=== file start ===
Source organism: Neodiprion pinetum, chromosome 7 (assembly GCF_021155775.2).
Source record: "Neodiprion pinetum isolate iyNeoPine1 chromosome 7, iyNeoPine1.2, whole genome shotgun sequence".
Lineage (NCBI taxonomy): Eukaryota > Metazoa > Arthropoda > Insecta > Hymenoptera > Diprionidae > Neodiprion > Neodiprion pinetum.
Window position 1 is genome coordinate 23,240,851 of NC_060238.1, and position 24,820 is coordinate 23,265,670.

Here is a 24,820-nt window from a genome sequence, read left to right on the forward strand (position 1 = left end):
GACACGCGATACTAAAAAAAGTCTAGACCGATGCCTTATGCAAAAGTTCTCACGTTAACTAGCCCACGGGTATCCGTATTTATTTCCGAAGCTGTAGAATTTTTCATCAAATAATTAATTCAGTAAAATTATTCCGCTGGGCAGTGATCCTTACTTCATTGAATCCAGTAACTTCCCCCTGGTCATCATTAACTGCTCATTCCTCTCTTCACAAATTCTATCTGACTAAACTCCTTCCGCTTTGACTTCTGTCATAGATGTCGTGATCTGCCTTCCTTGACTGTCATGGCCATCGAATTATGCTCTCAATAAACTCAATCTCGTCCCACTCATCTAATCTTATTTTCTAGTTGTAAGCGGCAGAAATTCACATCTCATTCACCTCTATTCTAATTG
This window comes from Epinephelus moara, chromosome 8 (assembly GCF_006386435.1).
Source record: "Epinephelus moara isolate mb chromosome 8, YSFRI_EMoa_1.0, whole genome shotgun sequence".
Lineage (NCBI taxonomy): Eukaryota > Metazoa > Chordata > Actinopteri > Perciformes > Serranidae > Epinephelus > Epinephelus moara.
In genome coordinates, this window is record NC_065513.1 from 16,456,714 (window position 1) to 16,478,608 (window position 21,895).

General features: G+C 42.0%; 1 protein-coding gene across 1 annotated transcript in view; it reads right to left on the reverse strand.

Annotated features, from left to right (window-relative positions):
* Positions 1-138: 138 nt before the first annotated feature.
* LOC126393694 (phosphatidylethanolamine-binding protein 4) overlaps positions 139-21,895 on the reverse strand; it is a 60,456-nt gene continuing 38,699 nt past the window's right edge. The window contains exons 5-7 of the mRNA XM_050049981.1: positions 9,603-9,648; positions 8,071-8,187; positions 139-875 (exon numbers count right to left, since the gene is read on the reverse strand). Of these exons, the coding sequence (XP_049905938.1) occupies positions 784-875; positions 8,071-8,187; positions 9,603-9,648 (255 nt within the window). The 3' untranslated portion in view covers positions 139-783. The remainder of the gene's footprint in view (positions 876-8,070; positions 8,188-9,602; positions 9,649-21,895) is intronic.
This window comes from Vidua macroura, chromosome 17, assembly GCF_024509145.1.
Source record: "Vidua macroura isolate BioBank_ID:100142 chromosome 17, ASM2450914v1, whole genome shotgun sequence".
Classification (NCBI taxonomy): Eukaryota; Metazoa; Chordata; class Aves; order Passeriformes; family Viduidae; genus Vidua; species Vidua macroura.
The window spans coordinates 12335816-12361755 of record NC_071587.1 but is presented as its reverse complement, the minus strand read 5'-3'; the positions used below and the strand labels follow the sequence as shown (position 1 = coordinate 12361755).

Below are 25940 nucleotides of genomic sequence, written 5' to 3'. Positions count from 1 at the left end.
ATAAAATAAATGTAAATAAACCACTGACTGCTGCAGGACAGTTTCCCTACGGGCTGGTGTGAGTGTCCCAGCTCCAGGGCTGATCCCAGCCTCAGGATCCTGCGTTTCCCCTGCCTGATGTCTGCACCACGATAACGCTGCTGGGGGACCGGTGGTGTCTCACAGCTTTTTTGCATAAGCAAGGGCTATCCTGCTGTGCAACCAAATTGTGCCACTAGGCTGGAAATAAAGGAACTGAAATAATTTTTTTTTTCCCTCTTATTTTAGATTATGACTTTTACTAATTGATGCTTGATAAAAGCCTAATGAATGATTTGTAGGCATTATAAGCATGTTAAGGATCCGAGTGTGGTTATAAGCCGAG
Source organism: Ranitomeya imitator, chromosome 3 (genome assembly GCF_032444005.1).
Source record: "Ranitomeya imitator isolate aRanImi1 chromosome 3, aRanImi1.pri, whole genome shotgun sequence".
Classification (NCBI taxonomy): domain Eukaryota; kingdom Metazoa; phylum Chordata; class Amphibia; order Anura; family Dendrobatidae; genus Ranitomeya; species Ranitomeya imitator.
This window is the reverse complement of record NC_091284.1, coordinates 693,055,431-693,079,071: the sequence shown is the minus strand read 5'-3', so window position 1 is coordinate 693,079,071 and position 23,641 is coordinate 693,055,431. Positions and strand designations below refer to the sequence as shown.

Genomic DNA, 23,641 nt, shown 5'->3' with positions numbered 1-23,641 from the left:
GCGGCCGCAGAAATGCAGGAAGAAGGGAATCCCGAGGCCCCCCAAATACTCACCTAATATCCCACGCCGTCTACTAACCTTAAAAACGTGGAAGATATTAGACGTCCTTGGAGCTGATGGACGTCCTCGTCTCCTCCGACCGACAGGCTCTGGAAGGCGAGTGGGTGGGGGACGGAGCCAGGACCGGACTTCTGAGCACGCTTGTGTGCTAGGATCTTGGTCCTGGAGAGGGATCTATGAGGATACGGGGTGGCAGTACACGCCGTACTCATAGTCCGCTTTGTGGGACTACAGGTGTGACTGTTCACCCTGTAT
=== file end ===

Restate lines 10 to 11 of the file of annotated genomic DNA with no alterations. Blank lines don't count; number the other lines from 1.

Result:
In genome coordinates, this window is record NC_065513.1 from 16,456,714 (window position 1) to 16,478,608 (window position 21,895).

General features: G+C 42.0%; 1 protein-coding gene across 1 annotated transcript in view; it reads right to left on the reverse strand.